The COSMIC constellation—a set of satellites that improbably exploits signals from the U.S. Global Positioning System to obtain atmospheric data—is aloft after a rocky start and is producing readings that improve weather forecasts and climate models. Since the satellites’ launch in 2006, three have experienced serious malfunctions. One lost a solar panel and is still working at reduced capacity, while another lost its solar-panel drive mechanism, leaving the panels stuck in one direction. A third mysteriously took a prolonged vacation for two months but just as inexplicably came back to life again last November.
Even so, forecasters already have come to appreciate COSMIC’s high-quality vertical views of the global atmosphere from the ionosphere down into the troposphere, to within 1 kilometer of Earth’s surface. A single sounding from a COSMIC satellite helped predict the formation of Hurricane Ernesto in late August 2006, which killed eight people and caused more than US $500 million in damage.
”The COSMIC data are unique,” says Stephen Lord, director of the U.S. National Oceanic and Atmospheric Administration’s environmental modeling center, which uses the satellites’ soundings of temperature, pressure, and humidity for global weather forecasts. ”They measure the atmosphere in a way that no other instruments measure it.”
COSMIC, or Constellation Observing System for Meteorology, Ionosphere, and Climate, is a collaboration between the University Corporation for Atmospheric Research (UCAR) in Boulder, Colo., and the government of Taiwan. Its primary goal is to demonstrate the predictive powers of a new technique called near-real-time radio occultation [see ”Roundabout Way of Profiling Earth’s Atmosphere,” IEEE Spectrum, April 2006]. As the six COSMIC satellites travel in low-Earth orbit, they pick up radio signals from the 28 civilian GPS satellites in higher orbits. COSMIC’s receivers measure changes in the frequency of the GPS radio signals, as the COSMIC and GPS satellites rise and set relative to each other. The frequency changes reflect changes in atmospheric conditions.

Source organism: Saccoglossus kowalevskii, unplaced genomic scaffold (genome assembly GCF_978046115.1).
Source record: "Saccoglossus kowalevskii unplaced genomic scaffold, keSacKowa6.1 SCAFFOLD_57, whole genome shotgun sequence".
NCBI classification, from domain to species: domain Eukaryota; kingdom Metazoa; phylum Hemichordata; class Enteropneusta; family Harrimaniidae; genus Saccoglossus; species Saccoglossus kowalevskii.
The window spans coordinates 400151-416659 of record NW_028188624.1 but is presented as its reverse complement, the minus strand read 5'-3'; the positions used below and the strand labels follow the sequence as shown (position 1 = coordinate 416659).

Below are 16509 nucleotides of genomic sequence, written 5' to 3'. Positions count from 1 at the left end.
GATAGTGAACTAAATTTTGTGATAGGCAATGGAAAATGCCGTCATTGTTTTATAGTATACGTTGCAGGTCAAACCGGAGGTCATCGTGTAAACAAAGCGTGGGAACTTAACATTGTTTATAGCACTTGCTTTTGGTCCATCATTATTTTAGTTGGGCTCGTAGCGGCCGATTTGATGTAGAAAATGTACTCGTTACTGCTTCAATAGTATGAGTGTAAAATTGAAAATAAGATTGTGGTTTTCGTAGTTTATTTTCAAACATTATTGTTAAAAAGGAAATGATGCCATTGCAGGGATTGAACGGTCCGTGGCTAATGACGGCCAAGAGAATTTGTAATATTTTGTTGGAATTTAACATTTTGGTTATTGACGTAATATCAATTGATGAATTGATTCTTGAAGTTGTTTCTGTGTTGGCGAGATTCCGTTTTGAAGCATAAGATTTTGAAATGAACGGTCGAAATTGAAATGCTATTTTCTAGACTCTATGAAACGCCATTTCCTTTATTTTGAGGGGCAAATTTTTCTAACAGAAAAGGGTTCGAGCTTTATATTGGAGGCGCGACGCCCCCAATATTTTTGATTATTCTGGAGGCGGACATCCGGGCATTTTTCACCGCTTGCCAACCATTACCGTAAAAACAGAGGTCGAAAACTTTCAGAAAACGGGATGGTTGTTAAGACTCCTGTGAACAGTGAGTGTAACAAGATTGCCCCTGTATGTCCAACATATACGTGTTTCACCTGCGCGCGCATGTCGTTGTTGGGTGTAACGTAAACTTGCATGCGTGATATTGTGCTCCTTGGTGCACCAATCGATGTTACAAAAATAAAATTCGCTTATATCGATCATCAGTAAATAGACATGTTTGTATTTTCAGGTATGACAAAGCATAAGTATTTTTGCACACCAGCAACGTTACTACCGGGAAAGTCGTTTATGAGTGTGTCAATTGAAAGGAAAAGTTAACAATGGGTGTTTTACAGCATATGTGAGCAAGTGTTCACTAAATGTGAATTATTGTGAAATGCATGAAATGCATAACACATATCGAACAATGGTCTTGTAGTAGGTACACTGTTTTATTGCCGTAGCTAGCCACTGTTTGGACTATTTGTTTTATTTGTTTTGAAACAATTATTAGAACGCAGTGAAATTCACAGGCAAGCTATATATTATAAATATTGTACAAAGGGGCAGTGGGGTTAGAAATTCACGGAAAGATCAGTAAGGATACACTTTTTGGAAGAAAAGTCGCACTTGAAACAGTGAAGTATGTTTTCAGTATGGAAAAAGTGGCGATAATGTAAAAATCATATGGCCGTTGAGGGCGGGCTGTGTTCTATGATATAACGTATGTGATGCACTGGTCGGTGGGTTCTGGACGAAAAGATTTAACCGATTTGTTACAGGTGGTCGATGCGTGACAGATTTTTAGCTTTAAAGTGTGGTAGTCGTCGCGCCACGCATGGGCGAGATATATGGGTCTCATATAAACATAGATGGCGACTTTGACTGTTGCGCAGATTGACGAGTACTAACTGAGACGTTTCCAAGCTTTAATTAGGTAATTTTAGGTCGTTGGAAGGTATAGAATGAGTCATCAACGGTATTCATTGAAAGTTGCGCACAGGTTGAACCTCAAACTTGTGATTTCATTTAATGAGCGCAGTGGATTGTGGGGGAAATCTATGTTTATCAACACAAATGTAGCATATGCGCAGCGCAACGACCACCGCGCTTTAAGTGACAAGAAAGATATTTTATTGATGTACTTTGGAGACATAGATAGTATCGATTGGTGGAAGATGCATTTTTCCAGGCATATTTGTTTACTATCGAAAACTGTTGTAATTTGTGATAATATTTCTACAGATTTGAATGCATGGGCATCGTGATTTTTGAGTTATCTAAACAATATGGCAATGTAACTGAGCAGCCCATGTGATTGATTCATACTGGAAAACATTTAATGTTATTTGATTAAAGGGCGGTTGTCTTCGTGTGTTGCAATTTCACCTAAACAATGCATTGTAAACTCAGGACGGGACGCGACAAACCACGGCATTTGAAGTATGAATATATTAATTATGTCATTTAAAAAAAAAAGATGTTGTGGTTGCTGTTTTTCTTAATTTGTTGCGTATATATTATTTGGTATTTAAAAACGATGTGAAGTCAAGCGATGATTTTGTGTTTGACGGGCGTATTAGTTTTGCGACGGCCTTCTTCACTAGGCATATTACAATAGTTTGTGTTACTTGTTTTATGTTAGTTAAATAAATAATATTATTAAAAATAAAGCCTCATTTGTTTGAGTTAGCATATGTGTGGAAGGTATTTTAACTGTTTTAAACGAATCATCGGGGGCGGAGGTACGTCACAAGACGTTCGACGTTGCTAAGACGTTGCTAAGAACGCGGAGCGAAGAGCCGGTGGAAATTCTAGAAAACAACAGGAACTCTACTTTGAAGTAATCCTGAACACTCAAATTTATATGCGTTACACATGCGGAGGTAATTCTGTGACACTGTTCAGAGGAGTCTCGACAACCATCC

Eyes in the sky
The COSMIC satellites [right] use GPS signals to help predict storms like Typhoon Krosa [top], which tore into Taiwan last year.
A number of weather centers have been able to make measurable improvements in their accuracy using data from COSMIC, including the National Centers for Environmental Prediction in the United States, the European Centre for Medium-Range Weather Forecasts, Britain’s Met Office, and Météo France, says Richard Anthes, who conceived the COSMIC mission and is the president of UCAR. ”The improvements are especially remarkable, given the relatively small number of COSMIC data compared to other sources of weather data,” he says. From September 2006 to August 2007, the COSMIC constellation provided more than 730 000 lower atmospheric and 1 005 000 ionospheric weather profiles to 610 weather centers around the world.
As expected, COSMIC has been particularly useful to East Asian countries like Taiwan that are exposed to devastating typhoons. The satellites have helped predict cyclonic storms over areas of the Pacific and the South China Sea where weather data are otherwise sparse, says Chris Rocken, a UCAR lead scientist for COSMIC.
”We are still learning how to use COSMIC data in an optimal way,” says Anthes. With luck, the battered bunch of satellites will last long enough for that and maybe make it through to finish their mission in 2011.
To Probe Further
To see a video of how COSMIC interacts with the GPS satellites, watch Episode 3 of The Full Spectrum.